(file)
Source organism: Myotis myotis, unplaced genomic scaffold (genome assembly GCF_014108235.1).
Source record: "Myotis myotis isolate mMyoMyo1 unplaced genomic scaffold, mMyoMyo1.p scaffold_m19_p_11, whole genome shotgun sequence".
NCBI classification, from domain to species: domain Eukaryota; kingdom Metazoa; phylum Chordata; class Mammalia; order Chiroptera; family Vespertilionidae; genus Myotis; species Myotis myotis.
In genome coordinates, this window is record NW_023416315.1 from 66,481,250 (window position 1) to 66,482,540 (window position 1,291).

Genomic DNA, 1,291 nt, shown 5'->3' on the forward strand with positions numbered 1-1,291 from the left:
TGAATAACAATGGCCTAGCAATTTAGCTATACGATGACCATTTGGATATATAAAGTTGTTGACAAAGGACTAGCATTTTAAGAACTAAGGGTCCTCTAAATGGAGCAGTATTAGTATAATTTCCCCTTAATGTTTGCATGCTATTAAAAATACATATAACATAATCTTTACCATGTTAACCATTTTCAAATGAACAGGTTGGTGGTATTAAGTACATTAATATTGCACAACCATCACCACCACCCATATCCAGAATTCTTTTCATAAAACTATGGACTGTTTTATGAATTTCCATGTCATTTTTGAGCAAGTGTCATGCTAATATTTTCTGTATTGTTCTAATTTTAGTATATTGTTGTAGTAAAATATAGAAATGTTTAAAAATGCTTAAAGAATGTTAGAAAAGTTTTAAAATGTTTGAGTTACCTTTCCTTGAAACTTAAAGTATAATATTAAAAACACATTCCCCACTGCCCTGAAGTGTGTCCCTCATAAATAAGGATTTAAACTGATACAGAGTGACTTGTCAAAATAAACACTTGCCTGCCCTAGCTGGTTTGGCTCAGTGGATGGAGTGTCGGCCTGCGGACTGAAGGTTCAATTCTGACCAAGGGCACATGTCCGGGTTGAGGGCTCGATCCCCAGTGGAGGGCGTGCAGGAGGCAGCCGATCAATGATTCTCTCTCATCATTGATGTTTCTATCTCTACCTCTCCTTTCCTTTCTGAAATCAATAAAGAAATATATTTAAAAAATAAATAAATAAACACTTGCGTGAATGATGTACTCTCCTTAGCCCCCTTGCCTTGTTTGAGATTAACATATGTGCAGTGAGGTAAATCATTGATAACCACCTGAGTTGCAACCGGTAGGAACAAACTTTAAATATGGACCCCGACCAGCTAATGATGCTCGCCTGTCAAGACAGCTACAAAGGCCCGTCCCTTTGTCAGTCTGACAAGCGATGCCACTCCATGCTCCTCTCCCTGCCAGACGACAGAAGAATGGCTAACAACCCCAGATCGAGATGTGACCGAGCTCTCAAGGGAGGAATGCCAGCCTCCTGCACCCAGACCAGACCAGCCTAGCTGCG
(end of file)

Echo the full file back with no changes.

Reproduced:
Source organism: Myotis myotis, unplaced genomic scaffold (genome assembly GCF_014108235.1).
Source record: "Myotis myotis isolate mMyoMyo1 unplaced genomic scaffold, mMyoMyo1.p scaffold_m19_p_11, whole genome shotgun sequence".
NCBI classification, from domain to species: domain Eukaryota; kingdom Metazoa; phylum Chordata; class Mammalia; order Chiroptera; family Vespertilionidae; genus Myotis; species Myotis myotis.
In genome coordinates, this window is record NW_023416315.1 from 66,481,250 (window position 1) to 66,482,540 (window position 1,291).

Genomic DNA, 1,291 nt, shown 5'->3' on the forward strand with positions numbered 1-1,291 from the left:
TGAATAACAATGGCCTAGCAATTTAGCTATACGATGACCATTTGGATATATAAAGTTGTTGACAAAGGACTAGCATTTTAAGAACTAAGGGTCCTCTAAATGGAGCAGTATTAGTATAATTTCCCCTTAATGTTTGCATGCTATTAAAAATACATATAACATAATCTTTACCATGTTAACCATTTTCAAATGAACAGGTTGGTGGTATTAAGTACATTAATATTGCACAACCATCACCACCACCCATATCCAGAATTCTTTTCATAAAACTATGGACTGTTTTATGAATTTCCATGTCATTTTTGAGCAAGTGTCATGCTAATATTTTCTGTATTGTTCTAATTTTAGTATATTGTTGTAGTAAAATATAGAAATGTTTAAAAATGCTTAAAGAATGTTAGAAAAGTTTTAAAATGTTTGAGTTACCTTTCCTTGAAACTTAAAGTATAATATTAAAAACACATTCCCCACTGCCCTGAAGTGTGTCCCTCATAAATAAGGATTTAAACTGATACAGAGTGACTTGTCAAAATAAACACTTGCCTGCCCTAGCTGGTTTGGCTCAGTGGATGGAGTGTCGGCCTGCGGACTGAAGGTTCAATTCTGACCAAGGGCACATGTCCGGGTTGAGGGCTCGATCCCCAGTGGAGGGCGTGCAGGAGGCAGCCGATCAATGATTCTCTCTCATCATTGATGTTTCTATCTCTACCTCTCCTTTCCTTTCTGAAATCAATAAAGAAATATATTTAAAAAATAAATAAATAAACACTTGCGTGAATGATGTACTCTCCTTAGCCCCCTTGCCTTGTTTGAGATTAACATATGTGCAGTGAGGTAAATCATTGATAACCACCTGAGTTGCAACCGGTAGGAACAAACTTTAAATATGGACCCCGACCAGCTAATGATGCTCGCCTGTCAAGACAGCTACAAAGGCCCGTCCCTTTGTCAGTCTGACAAGCGATGCCACTCCATGCTCCTCTCCCTGCCAGACGACAGAAGAATGGCTAACAACCCCAGATCGAGATGTGACCGAGCTCTCAAGGGAGGAATGCCAGCCTCCTGCACCCAGACCAGACCAGCCTAGCTGCG